The Gut Brain Axis: How it Impacts Sleep Quality
The signaling that occurs between the microbiome and the brain is often mediated by compounds produced by the gut microbiome. This signaling could result in a more relaxed sleep cycle, or it could adversely affect it. Here’s a closer look at how the gut-brain axis impacts sleep quality.
What is the Gut Brain Axis?
The gut-brain axis refers to the two-way communication between the gastrointestinal tract and the brain which is a communication path between neurotransmitters produced by cells and metabolites produced by the microbiota in the gut. Having a “gut feeling” may be as much a chemical reaction as it is your intuition.
Much of this two-way communication happens in what is called the autonomic nervous system (ANS). This part of the peripheral nervous system is like the central controller managing the function of your internal organs through the smooth muscles and glands. We are generally not conscious of the actions occurring in our autonomic nervous system but it handles our fight-or-flight response. This system regulates our respiration, dilation of pupils, heart rate, digestion, waste elimination and sexual arousal.
There are three branches to the ANS: sympathetic “fight or flight”, parasympathetic “rest and digest” and enteric “second brain”. The sympathetic and parasympathetic systems often have opposite actions, meaning one may activate a response and the other then dampens the response. Generally speaking the sympathetic nervous system is more fast acting response oriented while the parasympathetic is a slow acting counterbalance. For example, you are awakened in the middle of the night by a loud thud: your heart pounds out of your chest and you jump to your feet in response. That’s your fight-or-flight sympathetic nervous system. Then you pause for a moment to catch your breath and realize it's only your cat who knocked something off the counter in the kitchen and your body starts to relax. That’s your parasympathetic nervous system.
The enteric nervous system (ENS), also known as the second brain, is a mesh of neurons in the gut that can act independently of the sympathetic and parasympathetic nervous systems and is a primary source of the communication between the gut and the “first” brain. The neurons of the enteric nervous system control the motor functions of the gastrointestinal tract. That means gut motility, or the movement of food and liquids through the canal. Additionally, the ENS controls the secretion of enzymes in the gut and enzymes are essential to the proper digestion of fats, proteins and carbohydrates. The neurons in the ENS communicate through neurotransmitters just like the central nervous system and brain. These neurotransmitters include serotonin, dopamine and acetylcholine.
Intestinal metabolism is closely connected to brain function through our circulatory system and the vagus nerve. This network of communication is the gut-brain axis.
For a more detailed discussion of these topics you may be interested in The Mind Gut Connection by Dr. Emeran Mayer or Psychobiotic Revolution: Mood, Food and the New Science of the Gut-Brain Connection by Scott Anderson with John Cryan and Ted Dinan.
A new field of research called microbial endocrinology studies the interactions between microbes and their hosts, including human hosts and the effects these microbes have on our health and well-being. Research has shown that our microbiome influences metabolism, immunity, behavior and sleep. As it turns out, the microbes in our gut produce many of the neurotransmitters and hormones that are used by our endocrine system. For example, gut bacteria manufacture about 90-95% of the serotonin in our system. Serotonin is a chemical precursor to the production of melatonin, the main hormone involved in sleep and many other immune functions.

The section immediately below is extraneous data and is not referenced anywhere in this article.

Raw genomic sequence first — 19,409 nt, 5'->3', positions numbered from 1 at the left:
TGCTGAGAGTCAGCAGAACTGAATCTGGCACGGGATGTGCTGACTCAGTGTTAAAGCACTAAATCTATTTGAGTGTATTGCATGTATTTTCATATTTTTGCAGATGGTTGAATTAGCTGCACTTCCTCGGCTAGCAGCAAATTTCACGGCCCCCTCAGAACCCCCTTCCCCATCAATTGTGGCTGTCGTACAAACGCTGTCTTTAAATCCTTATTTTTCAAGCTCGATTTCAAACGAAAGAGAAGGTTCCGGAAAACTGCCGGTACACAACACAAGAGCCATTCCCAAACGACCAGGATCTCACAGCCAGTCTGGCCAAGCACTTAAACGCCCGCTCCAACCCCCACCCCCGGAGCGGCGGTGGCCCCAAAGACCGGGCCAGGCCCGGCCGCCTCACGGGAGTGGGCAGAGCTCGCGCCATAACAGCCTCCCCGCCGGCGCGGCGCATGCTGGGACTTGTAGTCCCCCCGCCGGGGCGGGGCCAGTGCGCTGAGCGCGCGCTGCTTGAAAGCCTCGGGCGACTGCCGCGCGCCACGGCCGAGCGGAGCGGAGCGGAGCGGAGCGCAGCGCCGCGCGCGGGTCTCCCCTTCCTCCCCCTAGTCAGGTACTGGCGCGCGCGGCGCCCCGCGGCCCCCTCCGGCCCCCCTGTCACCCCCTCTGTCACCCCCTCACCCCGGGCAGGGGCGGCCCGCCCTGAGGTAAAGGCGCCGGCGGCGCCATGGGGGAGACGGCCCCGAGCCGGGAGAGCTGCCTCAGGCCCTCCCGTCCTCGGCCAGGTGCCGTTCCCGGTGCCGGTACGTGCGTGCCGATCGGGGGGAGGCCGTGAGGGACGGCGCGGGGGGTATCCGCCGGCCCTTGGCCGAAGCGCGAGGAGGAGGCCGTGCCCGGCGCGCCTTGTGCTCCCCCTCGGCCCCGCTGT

Melatonin Sleep and Innate Immunity
Melatonin is a hormone that is best known for its connection to the sleep wake cycle. Melatonin is produced in many cells in the body but is best known for the production and release from the pineal gland which regulates sleep through the cycles of light and dark. Melatonin is produced in the pineal gland in the morning from the signal of daylight and released in the evening by darkness. In the modern world we have many additional sources of light that can disrupt this natural cycle and interrupt the release of melatonin in the evening. Blue light inhibits the release of melatonin which is the basis for recommending to avoid electronics in the evening.
Melatonin is a major antioxidant. In fact, melatonin is a more powerful antioxidant than glutathione. To learn more you may be interested in this 12 minute video by Dr. Berg. During sleep our body is working to restore our tissues and to take out “the trash."
Melatonin in the colon modulates intestinal microbiota in addition to our own sleep/wake cycles, in response to stress and sleep. In the study linked above, water stress (dehydration) and sleep deprivation shifted the microbiome to a profile with more Erysipelotrichaceae and Enterobacterailes.These bacteria are associated with inflammation. Treatment with melatonin restored the microbiome and increased Akkermansia and Lactobacillus species known for their anti-inflammatory health benefits. Some bacteria produce melatonin, including B.subtiliswhich is a key strain in many of our formulas.
There is less familiarity with other functions of melatonin in the body or the fact that melatonin is produced in many cells in the body. For many years, melatonin was considered exclusively a hormone of the pineal gland. In recent years, melatonin has been identified also in extrapineal tissues, such as retina, Harderian gland, gut mucosa, cerebellum, airway epithelium, liver, kidney, adrenals, thymus, thyroid, pancreas, ovary, carotid body, placenta, and endometrium, as well as in non-neuroendocrine cells like mast cells, NK cells, eosinophils, platelets, and endothelial cells. It acts as a master circadian clock regulator. Subcellular melatonin is produced by the mitochondria to handle the oxidative stress produced in the mitochondria.